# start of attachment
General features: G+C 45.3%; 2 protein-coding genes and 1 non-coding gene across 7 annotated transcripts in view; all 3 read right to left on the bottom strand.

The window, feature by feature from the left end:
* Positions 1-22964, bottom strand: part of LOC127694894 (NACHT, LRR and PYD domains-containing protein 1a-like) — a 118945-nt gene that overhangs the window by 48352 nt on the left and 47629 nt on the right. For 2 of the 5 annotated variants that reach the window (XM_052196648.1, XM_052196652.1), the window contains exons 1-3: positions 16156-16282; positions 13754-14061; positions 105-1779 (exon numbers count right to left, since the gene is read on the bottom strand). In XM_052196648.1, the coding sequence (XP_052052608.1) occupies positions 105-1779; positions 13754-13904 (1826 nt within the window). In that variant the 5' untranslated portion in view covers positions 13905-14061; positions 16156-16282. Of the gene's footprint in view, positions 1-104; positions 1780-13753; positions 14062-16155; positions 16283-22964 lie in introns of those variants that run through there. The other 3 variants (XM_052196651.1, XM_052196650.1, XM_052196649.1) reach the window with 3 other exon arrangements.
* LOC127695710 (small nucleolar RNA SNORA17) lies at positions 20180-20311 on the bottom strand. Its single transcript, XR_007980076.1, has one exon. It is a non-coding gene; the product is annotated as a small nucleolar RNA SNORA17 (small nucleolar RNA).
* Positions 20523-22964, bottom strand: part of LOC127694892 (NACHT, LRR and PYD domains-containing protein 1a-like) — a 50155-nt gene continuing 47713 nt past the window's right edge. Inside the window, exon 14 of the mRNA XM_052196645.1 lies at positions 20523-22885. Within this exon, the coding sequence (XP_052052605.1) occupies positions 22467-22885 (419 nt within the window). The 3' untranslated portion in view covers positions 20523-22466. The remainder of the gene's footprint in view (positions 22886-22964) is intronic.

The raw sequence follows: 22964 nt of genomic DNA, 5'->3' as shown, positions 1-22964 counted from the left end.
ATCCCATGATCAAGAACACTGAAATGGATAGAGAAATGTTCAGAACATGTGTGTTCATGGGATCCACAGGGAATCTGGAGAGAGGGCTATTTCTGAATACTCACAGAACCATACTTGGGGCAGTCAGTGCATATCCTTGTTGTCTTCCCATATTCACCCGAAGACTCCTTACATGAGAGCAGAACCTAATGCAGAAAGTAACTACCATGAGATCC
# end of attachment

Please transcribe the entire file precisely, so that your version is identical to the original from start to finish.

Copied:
General features: G+C 45.3%; 2 protein-coding genes and 1 non-coding gene across 7 annotated transcripts in view; all 3 read right to left on the bottom strand.

The window, feature by feature from the left end:
* Positions 1-22964, bottom strand: part of LOC127694894 (NACHT, LRR and PYD domains-containing protein 1a-like) — a 118945-nt gene that overhangs the window by 48352 nt on the left and 47629 nt on the right. For 2 of the 5 annotated variants that reach the window (XM_052196648.1, XM_052196652.1), the window contains exons 1-3: positions 16156-16282; positions 13754-14061; positions 105-1779 (exon numbers count right to left, since the gene is read on the bottom strand). In XM_052196648.1, the coding sequence (XP_052052608.1) occupies positions 105-1779; positions 13754-13904 (1826 nt within the window). In that variant the 5' untranslated portion in view covers positions 13905-14061; positions 16156-16282. Of the gene's footprint in view, positions 1-104; positions 1780-13753; positions 14062-16155; positions 16283-22964 lie in introns of those variants that run through there. The other 3 variants (XM_052196651.1, XM_052196650.1, XM_052196649.1) reach the window with 3 other exon arrangements.
* LOC127695710 (small nucleolar RNA SNORA17) lies at positions 20180-20311 on the bottom strand. Its single transcript, XR_007980076.1, has one exon. It is a non-coding gene; the product is annotated as a small nucleolar RNA SNORA17 (small nucleolar RNA).
* Positions 20523-22964, bottom strand: part of LOC127694892 (NACHT, LRR and PYD domains-containing protein 1a-like) — a 50155-nt gene continuing 47713 nt past the window's right edge. Inside the window, exon 14 of the mRNA XM_052196645.1 lies at positions 20523-22885. Within this exon, the coding sequence (XP_052052605.1) occupies positions 22467-22885 (419 nt within the window). The 3' untranslated portion in view covers positions 20523-22466. The remainder of the gene's footprint in view (positions 22886-22964) is intronic.

The raw sequence follows: 22964 nt of genomic DNA, 5'->3' as shown, positions 1-22964 counted from the left end.
ATCCCATGATCAAGAACACTGAAATGGATAGAGAAATGTTCAGAACATGTGTGTTCATGGGATCCACAGGGAATCTGGAGAGAGGGCTATTTCTGAATACTCACAGAACCATACTTGGGGCAGTCAGTGCATATCCTTGTTGTCTTCCCATATTCACCCGAAGACTCCTTACATGAGAGCAGAACCTAATGCAGAAAGTAACTACCATGAGATCC